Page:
Dei'ah veDibur - Information & Insight

A Window into the Chareidi World

3 Cheshvan 5763 - October 9, 2002 | Mordecai Plaut, director Published Weekly









Produced and housed by
Shema Yisrael Torah Network
Shema Yisrael Torah Network











Home and Family

Translated from the new work in Hebrew, Oleinu Leshabeiach, whose first volume has just been published. Written by Hagaon R' Yitzchok Zilberstein shlita, Rov of Ramat Elchanan in Bnei Brak, it is similar to its predecessor, Tuvcha Yabiyu, and contains hundreds of as yet unfamiliar inspiring stories of our contemporary Torah leaders. Simple enough and most worthwhile reading even for Hebrew- second-languagers. Certainly a work to have in the house for young and old!

Blessed is His Grandmother

The young members of Kollel Beis Dovid in Holon were surprised one morning to find an older woman trundling a baby carriage right into the beis midrash. In answer to their questioning looks, she explained,

"I lost my children to Yiddishkeit many years ago. They have abandoned the Torah way of life and I have no nachas from them. I hope that I can still save my young grandson and have him grow up to be a proper Jew."


Actually, this woman was following the example of the mother of R' Yehoshua ben Chananya, who brought her son's cradle to the beis midrash from early infancy so that he absorb the holy atmosphere into his very pores. Even during her pregnancy, she would pass by botei midrash and ask the scholars there to pray for her unborn child. She was crowned for her efforts, first with success, and secondly, with the title, "Ashrei yoladto -- Fortunate is the one who bore him."


The members of the Kollel agreed to accept their new member even without a stipend from the Religions Ministry...

The grandmother exhibited determination and perseverence and often brought treats for the scholars, asking that they pray that her grandson grow to Torah and good deeds. And indeed, this child developed into a child prodigy, who is destined for a glowing future in Torah.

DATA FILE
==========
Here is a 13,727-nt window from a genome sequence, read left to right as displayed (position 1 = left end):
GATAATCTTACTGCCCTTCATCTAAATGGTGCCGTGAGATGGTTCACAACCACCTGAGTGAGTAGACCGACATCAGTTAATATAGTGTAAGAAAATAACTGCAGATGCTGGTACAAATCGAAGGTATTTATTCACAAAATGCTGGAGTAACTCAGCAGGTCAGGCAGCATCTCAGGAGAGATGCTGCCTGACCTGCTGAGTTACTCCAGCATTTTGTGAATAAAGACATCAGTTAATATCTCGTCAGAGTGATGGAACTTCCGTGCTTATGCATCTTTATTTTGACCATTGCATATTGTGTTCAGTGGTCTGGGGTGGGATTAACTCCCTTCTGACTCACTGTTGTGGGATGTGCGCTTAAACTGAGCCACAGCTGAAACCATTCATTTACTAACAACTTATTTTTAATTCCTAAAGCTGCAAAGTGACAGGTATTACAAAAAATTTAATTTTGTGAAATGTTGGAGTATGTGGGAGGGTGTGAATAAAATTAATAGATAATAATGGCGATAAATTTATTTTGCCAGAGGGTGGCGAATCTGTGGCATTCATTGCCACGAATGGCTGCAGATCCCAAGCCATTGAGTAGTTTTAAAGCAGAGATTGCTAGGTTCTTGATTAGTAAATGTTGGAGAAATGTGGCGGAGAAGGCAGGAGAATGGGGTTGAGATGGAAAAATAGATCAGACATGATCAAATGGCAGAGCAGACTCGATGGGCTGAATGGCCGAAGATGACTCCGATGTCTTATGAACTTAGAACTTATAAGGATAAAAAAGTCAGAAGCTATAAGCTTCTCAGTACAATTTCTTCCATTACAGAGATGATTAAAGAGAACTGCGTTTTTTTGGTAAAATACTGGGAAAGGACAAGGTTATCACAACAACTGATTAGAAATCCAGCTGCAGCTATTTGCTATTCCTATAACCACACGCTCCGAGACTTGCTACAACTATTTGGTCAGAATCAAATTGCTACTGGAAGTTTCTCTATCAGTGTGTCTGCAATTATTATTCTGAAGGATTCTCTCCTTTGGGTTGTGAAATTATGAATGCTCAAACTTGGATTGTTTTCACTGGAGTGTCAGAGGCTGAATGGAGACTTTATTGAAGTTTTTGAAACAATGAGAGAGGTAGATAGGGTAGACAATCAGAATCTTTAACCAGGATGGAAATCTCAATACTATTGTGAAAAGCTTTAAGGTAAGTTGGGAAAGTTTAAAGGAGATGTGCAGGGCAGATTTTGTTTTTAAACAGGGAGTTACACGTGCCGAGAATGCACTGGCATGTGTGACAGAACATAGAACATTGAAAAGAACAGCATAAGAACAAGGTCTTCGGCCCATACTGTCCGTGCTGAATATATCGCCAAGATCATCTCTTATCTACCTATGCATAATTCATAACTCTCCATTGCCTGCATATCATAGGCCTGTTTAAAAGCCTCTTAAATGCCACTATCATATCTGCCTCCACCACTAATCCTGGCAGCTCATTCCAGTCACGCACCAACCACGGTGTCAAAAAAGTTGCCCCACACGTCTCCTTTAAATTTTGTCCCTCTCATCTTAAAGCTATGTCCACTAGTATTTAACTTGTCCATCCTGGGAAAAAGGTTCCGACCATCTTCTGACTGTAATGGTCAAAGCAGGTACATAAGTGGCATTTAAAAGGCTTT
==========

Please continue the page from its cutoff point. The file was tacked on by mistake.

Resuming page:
"I'd like to tell the following about my mother-in-law, the righteous Rebbetzin Elyashiv z'l," says the author, "regarding sufficiency with bare essentials."

Needless to say that their house possessed nothing one could label unnecessary, to say nothing of luxuries. The great numbers of Jews who visited this home over the years to present their halachic questions saw this with their own eyes. Few, however, were aware that the Rebbetzin owned only one dress which she wore to all special occasions, including her children's weddings. The family once suggested that she buy a new dress but she firmly declined, explaining, "Everyone knows me by that one dress. If I wore something else, they wouldn't recognize me."

She possessed no jewelry, either. Her only adornment was her tear-stained siddur, which she bequeathed to her family. She did not even possess a washing machine; she did all her laundry by hand!

Prime Primus

Rebbetzin Elyashiv was her husband's right-hand person. Few people knew that she got up every morning at 3 a.m. together with R' Elyashiv (yl'a) to prepare his morning cup of coffee. She used to do this on the ancient primus burner she had, which took a long time to heat the water.

Her children repeatedly asked their mother why she didn't buy herself a thermos in which she could store the hot water and have it ready on the table for the Rov to help himself. Then she could continue to sleep until morning.

Her reply is worth repeating to a generation that is accustomed to pampering itself with conveniences. "I would not forego this holy service," she would say. "My very existence hinges on this work of tending to a great talmid chochom like your father. It vitalizes me. It grants me holiness and the bounty of spiritual pleasure which I would never gain from preparing the water in a thermos the night before, as you suggest, my dear daughters!"

This is also why she refused to relinquish this service to anyone else but continued, until her advanced age, to serve her great husband in this manner, rising at the same time he did, and preparing, with her own hands, his before-morning cup of coffee.

What Bothered the Rebbetzin?

The mother of the Chazon Ish ztvk'l, Rebbetzin Reisha Leah Karelitz z'l, had the privilege of producing sons who all became / and daughters who married / outstanding, Torah scholars. Her stringency in modest attire was legendary. Her daughter, Rebbetzin Miriam Kanievsky z'l, wife of the late Maran the Steipler Rov ztzv'l, also used to say that if one wished to merit sons who were great in Torah, one had to be careful to cover one's entire arms' length with a proper sleeve.

She once returned home from shul very perturbed, complaining that she had been unable to concentrate upon her prayers that day due to disturbances.

What had happened? Apparently, one of the women there had not worn proper sleeves. While these may have covered the elbow in one position, the rebbetzin had been afraid that the woman might lift or shift her arm and reveal forbidden flesh. Because of this fear, she had been uneasy all the while, and incapable of concentrating as she always did.

Indeed, it was not for naught that such a woman was rewarded with such remarkable children!


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